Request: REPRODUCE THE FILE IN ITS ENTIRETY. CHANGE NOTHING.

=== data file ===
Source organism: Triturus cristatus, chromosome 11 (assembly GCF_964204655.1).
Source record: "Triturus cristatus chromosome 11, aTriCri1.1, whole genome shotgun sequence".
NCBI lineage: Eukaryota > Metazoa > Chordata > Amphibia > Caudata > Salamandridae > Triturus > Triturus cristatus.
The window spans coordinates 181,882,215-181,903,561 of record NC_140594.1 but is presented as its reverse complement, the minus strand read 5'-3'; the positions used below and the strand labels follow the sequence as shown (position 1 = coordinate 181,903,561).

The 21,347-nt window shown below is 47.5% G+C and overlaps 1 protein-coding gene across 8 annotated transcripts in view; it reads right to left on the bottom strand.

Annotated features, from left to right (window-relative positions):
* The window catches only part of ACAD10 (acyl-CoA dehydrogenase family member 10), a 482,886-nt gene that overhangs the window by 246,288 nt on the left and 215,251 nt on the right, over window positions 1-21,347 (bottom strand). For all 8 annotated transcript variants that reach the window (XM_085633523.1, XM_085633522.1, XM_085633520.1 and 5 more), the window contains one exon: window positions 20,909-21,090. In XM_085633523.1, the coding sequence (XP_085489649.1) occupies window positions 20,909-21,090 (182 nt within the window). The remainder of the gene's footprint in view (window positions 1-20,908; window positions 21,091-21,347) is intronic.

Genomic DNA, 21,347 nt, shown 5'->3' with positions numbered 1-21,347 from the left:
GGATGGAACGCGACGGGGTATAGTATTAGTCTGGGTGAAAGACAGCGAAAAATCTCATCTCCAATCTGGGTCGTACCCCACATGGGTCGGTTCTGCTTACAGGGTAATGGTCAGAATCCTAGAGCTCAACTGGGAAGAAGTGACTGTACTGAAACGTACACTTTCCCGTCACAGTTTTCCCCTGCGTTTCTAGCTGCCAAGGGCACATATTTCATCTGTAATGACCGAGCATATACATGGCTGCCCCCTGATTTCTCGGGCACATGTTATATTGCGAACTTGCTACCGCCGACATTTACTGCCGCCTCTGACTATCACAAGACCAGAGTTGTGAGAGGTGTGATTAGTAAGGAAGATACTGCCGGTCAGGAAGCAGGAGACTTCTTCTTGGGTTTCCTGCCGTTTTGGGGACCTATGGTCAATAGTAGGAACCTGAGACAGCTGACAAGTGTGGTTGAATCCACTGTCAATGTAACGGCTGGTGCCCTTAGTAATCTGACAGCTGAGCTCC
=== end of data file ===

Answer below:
Source organism: Triturus cristatus, chromosome 11 (assembly GCF_964204655.1).
Source record: "Triturus cristatus chromosome 11, aTriCri1.1, whole genome shotgun sequence".
NCBI lineage: Eukaryota > Metazoa > Chordata > Amphibia > Caudata > Salamandridae > Triturus > Triturus cristatus.
The window spans coordinates 181,882,215-181,903,561 of record NC_140594.1 but is presented as its reverse complement, the minus strand read 5'-3'; the positions used below and the strand labels follow the sequence as shown (position 1 = coordinate 181,903,561).

The 21,347-nt window shown below is 47.5% G+C and overlaps 1 protein-coding gene across 8 annotated transcripts in view; it reads right to left on the bottom strand.

Annotated features, from left to right (window-relative positions):
* The window catches only part of ACAD10 (acyl-CoA dehydrogenase family member 10), a 482,886-nt gene that overhangs the window by 246,288 nt on the left and 215,251 nt on the right, over window positions 1-21,347 (bottom strand). For all 8 annotated transcript variants that reach the window (XM_085633523.1, XM_085633522.1, XM_085633520.1 and 5 more), the window contains one exon: window positions 20,909-21,090. In XM_085633523.1, the coding sequence (XP_085489649.1) occupies window positions 20,909-21,090 (182 nt within the window). The remainder of the gene's footprint in view (window positions 1-20,908; window positions 21,091-21,347) is intronic.

Genomic DNA, 21,347 nt, shown 5'->3' with positions numbered 1-21,347 from the left:
GGATGGAACGCGACGGGGTATAGTATTAGTCTGGGTGAAAGACAGCGAAAAATCTCATCTCCAATCTGGGTCGTACCCCACATGGGTCGGTTCTGCTTACAGGGTAATGGTCAGAATCCTAGAGCTCAACTGGGAAGAAGTGACTGTACTGAAACGTACACTTTCCCGTCACAGTTTTCCCCTGCGTTTCTAGCTGCCAAGGGCACATATTTCATCTGTAATGACCGAGCATATACATGGCTGCCCCCTGATTTCTCGGGCACATGTTATATTGCGAACTTGCTACCGCCGACATTTACTGCCGCCTCTGACTATCACAAGACCAGAGTTGTGAGAGGTGTGATTAGTAAGGAAGATACTGCCGGTCAGGAAGCAGGAGACTTCTTCTTGGGTTTCCTGCCGTTTTGGGGACCTATGGTCAATAGTAGGAACCTGAGACAGCTGACAAGTGTGGTTGAATCCACTGTCAATGTAACGGCTGGTGCCCTTAGTAATCTGACAGCTGAGCTCC